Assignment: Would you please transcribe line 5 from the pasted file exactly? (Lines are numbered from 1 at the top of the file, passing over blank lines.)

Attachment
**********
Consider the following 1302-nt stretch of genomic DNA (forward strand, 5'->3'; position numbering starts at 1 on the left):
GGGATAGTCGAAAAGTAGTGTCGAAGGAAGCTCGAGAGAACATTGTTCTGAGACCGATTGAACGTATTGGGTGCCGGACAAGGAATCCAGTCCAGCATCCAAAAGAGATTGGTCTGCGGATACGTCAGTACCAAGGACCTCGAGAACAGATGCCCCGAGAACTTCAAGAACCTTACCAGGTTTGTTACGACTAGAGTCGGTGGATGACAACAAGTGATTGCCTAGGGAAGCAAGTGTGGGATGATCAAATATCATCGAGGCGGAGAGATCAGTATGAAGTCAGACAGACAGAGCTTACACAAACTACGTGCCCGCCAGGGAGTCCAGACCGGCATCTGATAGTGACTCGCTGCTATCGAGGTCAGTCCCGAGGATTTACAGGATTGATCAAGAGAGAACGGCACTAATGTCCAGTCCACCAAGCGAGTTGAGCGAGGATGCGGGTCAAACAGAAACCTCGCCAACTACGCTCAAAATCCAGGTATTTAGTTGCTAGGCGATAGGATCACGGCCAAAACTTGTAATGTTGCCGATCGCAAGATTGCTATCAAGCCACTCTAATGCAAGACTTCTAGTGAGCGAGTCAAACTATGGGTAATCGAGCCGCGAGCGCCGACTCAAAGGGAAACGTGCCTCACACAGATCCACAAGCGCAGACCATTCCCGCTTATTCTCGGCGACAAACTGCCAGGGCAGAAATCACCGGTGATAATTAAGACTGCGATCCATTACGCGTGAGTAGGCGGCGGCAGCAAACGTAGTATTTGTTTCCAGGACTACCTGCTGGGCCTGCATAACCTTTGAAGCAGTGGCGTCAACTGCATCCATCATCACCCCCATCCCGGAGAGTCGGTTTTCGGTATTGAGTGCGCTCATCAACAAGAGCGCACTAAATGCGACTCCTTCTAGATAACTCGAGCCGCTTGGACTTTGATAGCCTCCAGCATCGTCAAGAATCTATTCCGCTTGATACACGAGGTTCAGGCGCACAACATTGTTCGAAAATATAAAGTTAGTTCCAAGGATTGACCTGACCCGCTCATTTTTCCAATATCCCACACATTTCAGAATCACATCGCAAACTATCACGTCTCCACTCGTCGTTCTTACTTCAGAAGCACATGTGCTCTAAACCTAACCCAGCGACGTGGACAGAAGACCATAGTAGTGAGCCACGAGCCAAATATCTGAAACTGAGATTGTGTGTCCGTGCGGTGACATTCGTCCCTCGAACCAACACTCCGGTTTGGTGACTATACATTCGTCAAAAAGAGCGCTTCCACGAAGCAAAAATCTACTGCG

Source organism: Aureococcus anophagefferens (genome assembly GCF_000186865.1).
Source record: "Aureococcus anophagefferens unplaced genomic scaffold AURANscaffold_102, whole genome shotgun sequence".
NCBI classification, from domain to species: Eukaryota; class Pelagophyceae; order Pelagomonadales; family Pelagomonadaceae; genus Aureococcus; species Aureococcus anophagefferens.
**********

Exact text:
NCBI classification, from domain to species: Eukaryota; class Pelagophyceae; order Pelagomonadales; family Pelagomonadaceae; genus Aureococcus; species Aureococcus anophagefferens.